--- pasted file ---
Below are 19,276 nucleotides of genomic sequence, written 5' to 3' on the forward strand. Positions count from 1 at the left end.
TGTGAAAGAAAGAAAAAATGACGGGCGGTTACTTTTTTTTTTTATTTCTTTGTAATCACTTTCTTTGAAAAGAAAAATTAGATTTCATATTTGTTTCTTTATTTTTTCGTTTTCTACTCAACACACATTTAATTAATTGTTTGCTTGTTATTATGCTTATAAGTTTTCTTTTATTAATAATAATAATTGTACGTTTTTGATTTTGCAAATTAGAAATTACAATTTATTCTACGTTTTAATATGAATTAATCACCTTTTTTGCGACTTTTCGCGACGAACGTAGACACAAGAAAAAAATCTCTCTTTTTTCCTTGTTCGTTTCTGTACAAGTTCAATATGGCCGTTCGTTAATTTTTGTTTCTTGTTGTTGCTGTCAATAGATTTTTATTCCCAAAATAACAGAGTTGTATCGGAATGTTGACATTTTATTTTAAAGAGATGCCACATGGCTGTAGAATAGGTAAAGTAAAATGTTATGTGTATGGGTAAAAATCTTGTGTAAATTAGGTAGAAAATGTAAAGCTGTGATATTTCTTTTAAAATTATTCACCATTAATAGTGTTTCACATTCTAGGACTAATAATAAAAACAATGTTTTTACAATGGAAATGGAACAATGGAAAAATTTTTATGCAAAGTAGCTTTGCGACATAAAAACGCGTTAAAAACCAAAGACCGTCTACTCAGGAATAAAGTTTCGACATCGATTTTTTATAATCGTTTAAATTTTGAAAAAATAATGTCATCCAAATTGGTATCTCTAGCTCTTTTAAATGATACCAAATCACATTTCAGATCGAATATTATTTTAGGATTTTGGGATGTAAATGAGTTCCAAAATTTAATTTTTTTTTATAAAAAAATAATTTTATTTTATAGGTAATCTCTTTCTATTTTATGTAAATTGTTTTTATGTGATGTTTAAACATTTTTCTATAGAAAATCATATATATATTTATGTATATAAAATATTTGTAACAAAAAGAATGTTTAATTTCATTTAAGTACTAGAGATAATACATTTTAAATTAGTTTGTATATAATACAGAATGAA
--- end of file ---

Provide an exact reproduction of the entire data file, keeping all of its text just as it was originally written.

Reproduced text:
Below are 19,276 nucleotides of genomic sequence, written 5' to 3' on the forward strand. Positions count from 1 at the left end.
TGTGAAAGAAAGAAAAAATGACGGGCGGTTACTTTTTTTTTTTATTTCTTTGTAATCACTTTCTTTGAAAAGAAAAATTAGATTTCATATTTGTTTCTTTATTTTTTCGTTTTCTACTCAACACACATTTAATTAATTGTTTGCTTGTTATTATGCTTATAAGTTTTCTTTTATTAATAATAATAATTGTACGTTTTTGATTTTGCAAATTAGAAATTACAATTTATTCTACGTTTTAATATGAATTAATCACCTTTTTTGCGACTTTTCGCGACGAACGTAGACACAAGAAAAAAATCTCTCTTTTTTCCTTGTTCGTTTCTGTACAAGTTCAATATGGCCGTTCGTTAATTTTTGTTTCTTGTTGTTGCTGTCAATAGATTTTTATTCCCAAAATAACAGAGTTGTATCGGAATGTTGACATTTTATTTTAAAGAGATGCCACATGGCTGTAGAATAGGTAAAGTAAAATGTTATGTGTATGGGTAAAAATCTTGTGTAAATTAGGTAGAAAATGTAAAGCTGTGATATTTCTTTTAAAATTATTCACCATTAATAGTGTTTCACATTCTAGGACTAATAATAAAAACAATGTTTTTACAATGGAAATGGAACAATGGAAAAATTTTTATGCAAAGTAGCTTTGCGACATAAAAACGCGTTAAAAACCAAAGACCGTCTACTCAGGAATAAAGTTTCGACATCGATTTTTTATAATCGTTTAAATTTTGAAAAAATAATGTCATCCAAATTGGTATCTCTAGCTCTTTTAAATGATACCAAATCACATTTCAGATCGAATATTATTTTAGGATTTTGGGATGTAAATGAGTTCCAAAATTTAATTTTTTTTTATAAAAAAATAATTTTATTTTATAGGTAATCTCTTTCTATTTTATGTAAATTGTTTTTATGTGATGTTTAAACATTTTTCTATAGAAAATCATATATATATTTATGTATATAAAATATTTGTAACAAAAAGAATGTTTAATTTCATTTAAGTACTAGAGATAATACATTTTAAATTAGTTTGTATATAATACAGAATGAA